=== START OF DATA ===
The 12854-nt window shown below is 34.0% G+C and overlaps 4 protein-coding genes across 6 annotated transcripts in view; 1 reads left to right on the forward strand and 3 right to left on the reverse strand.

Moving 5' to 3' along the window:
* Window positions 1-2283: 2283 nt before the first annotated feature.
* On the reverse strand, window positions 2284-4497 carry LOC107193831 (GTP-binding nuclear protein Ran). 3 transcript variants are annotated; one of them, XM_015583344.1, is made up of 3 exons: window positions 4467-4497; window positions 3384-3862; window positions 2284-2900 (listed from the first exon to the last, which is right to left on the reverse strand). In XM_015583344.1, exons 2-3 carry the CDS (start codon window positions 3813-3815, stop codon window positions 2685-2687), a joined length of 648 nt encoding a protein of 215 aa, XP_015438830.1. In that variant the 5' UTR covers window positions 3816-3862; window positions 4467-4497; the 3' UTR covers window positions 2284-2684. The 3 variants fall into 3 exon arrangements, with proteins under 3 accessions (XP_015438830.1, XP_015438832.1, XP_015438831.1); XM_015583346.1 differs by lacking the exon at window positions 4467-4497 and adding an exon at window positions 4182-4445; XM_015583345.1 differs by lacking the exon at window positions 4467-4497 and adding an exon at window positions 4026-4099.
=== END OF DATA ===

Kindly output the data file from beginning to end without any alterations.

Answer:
The 12854-nt window shown below is 34.0% G+C and overlaps 4 protein-coding genes across 6 annotated transcripts in view; 1 reads left to right on the forward strand and 3 right to left on the reverse strand.

Moving 5' to 3' along the window:
* Window positions 1-2283: 2283 nt before the first annotated feature.
* On the reverse strand, window positions 2284-4497 carry LOC107193831 (GTP-binding nuclear protein Ran). 3 transcript variants are annotated; one of them, XM_015583344.1, is made up of 3 exons: window positions 4467-4497; window positions 3384-3862; window positions 2284-2900 (listed from the first exon to the last, which is right to left on the reverse strand). In XM_015583344.1, exons 2-3 carry the CDS (start codon window positions 3813-3815, stop codon window positions 2685-2687), a joined length of 648 nt encoding a protein of 215 aa, XP_015438830.1. In that variant the 5' UTR covers window positions 3816-3862; window positions 4467-4497; the 3' UTR covers window positions 2284-2684. The 3 variants fall into 3 exon arrangements, with proteins under 3 accessions (XP_015438830.1, XP_015438832.1, XP_015438831.1); XM_015583346.1 differs by lacking the exon at window positions 4467-4497 and adding an exon at window positions 4182-4445; XM_015583345.1 differs by lacking the exon at window positions 4467-4497 and adding an exon at window positions 4026-4099.